BANKRUPTCY

Bankruptcy Do's and Don'ts

Caution: The information contained below is not intended to give legal advice to any individual. The information is extremely complex and may not apply to your particular situation. Our office strongly urges you to consult with Mr. Young before relying on any information contained herein.

Do remember to be completely honest with us and provide the documents and information requested to properly prepare your petition in bankruptcy.

After you have paid our office one half of the total legal fees, you may feel free to advise your creditors that you have retained counsel and are filing for bankruptcy. They may contact our office for verification.

Do understand that, while you may e-mail our office with questions, please leave your phone number on all correspondence to ensure that we are able to contact you promptly.

Do obtain your credit report at annualcreditreport.com since it is free. A credit score is extra, but you won’t need it now.

Do understand that it takes approximately 4 to 6 weeks after meeting with a paralegal for your petition to be completed. This time may vary depending on the amount of documents needed and how quickly you return them.

All fees and costs must be paid in full at the time you meet with a paralegal, failure to do so may result in lengthening the time it takes for your petition to be completed.

Do understand that if you a have a credit card or secured property (boat, car, etc.) at the same bank where you have a checking and/or savings account, the bank may withdraw funds from your bank accounts to cover the debts owed. Secured lines of credit may be suspended upon filing for bankruptcy even if you intend to keep your home.

Don’t pay your relatives or friends in favor of your other creditors, and don’t try to transfer property out of your name and into theirs. If you do, the bankruptcy trustee may sue them on behalf of your creditors to get the money back.

Don’t transfer any property to a relative within one year of filing your case. The Trustee may even go back five (5) years from filing the case if the transfer was for a fraudulent purpose such as avoiding paying your creditors.

Don’t take a loan against your real estate in an effort to reduce the equity. You can often file a petition in bankruptcy and not lose this valuable asset. If you take out a second mortgage to pay a credit card debt, you may be putting your house at risk.

Don’t pay ahead or pay off balances early on secured loans (loans for which there is collateral)

Don’t pay ahead or pay off balances early on unsecured loans (personal loans, medical bills, credit cards or store cards, etc.)

Don’t attempt to sell your property for less than what it’s worth. This will not reduce the amount you have to repay - and you (or whoever you sold it to) may end up stuck with the difference.

Don’t run up your credit card debt prior to filing a bankruptcy. The court may view this as an attempt to exploit the bankruptcy system, and the judge may treat it accordingly.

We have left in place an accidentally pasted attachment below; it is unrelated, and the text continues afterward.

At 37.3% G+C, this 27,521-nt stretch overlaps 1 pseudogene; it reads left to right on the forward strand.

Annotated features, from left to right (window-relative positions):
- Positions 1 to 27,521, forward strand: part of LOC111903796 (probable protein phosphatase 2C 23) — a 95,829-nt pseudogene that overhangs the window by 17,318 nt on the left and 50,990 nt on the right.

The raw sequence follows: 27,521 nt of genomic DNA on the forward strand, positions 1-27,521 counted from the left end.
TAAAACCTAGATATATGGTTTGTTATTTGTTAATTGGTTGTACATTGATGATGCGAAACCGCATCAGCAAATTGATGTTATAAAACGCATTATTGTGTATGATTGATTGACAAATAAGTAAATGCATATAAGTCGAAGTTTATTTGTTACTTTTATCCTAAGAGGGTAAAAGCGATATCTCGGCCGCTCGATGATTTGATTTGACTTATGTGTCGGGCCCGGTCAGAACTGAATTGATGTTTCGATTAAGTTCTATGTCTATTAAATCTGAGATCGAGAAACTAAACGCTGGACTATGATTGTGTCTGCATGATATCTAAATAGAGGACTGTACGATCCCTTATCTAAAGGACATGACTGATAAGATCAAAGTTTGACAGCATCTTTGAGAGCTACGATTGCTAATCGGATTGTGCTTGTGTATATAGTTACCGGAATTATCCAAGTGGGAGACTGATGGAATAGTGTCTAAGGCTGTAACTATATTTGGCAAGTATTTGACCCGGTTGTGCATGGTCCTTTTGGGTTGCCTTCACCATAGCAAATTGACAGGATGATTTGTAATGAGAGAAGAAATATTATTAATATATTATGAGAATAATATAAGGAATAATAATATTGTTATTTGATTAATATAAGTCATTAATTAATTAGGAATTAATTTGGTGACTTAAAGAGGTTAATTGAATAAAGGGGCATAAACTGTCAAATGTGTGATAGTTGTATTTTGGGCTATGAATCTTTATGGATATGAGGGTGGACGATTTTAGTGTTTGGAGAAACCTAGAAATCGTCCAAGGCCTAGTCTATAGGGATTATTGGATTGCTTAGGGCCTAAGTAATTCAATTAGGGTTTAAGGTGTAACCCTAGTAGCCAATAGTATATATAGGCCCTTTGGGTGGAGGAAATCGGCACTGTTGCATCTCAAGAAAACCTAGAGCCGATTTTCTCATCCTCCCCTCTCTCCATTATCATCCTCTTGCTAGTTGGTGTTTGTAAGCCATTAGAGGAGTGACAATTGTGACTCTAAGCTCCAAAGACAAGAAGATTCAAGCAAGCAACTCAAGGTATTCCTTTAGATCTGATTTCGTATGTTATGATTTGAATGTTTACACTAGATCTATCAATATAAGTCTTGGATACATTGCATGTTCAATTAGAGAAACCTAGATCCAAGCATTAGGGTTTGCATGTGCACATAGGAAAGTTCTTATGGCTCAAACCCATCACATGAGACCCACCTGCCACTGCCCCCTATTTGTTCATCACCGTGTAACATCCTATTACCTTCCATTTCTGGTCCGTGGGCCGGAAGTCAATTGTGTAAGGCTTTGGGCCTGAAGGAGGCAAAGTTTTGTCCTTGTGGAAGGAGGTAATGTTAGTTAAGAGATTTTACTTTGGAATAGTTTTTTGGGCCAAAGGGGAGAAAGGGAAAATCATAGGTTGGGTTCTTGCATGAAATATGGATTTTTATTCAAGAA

Don’t buy any luxury items prior to filing bankruptcy. Any luxury items purchased within 70 days of filing for bankruptcy are viewed as non-dischargeable debt.

Don’t take any major cash advances off of credit cards prior to filing for bankruptcy. The court may suspect that you are acting in bad faith and may refuse to discharge the debt.

Don’t borrow, withdraw from or cash out your 401k, IRA, or ERISA qualified savings and retirement plans to pay bills. If you do, you may be liable for penalties and taxes that are not protected by the bankruptcy filing. If you don’t use these funds now, you may be able to use them after bankruptcy.

Don’t file if you are about to receive a tax refund or inheritance. Discuss the timing with your attorney.

Don’t transfer money into your kids’ bank accounts. They have you as a co-signor and are subject to the same review as your accounts.

Don’t get married just before filing if your spouse has high income.

Don’t misrepresent facts to your attorney, we are working to help you.

Don’t wait until after filing to purchase a vehicle. If you know you will need a more dependable car please take care of this before filing your case. Each case is different; if you need to do this please contact the attorney first.

Don’t assume that the bankruptcy will get rid of all your debts. Some tax liabilities are non-dischargeable (basically, all tax liability accrued in the three tax years prior to filing are non-dischargeable in most circumstances). Student loans are now non-dischargeable except in cases of extreme hardship.

Don’t tell your attorney that certain items of personal property do not belong to you if they really do belong to you.

Don’t expect your attorney to help you defraud the Bankruptcy Court and your creditors. Lying on your bankruptcy petition is Federal crime and the punishments include prison, fines and the likely event that your debts will not be discharged. It is not worth it!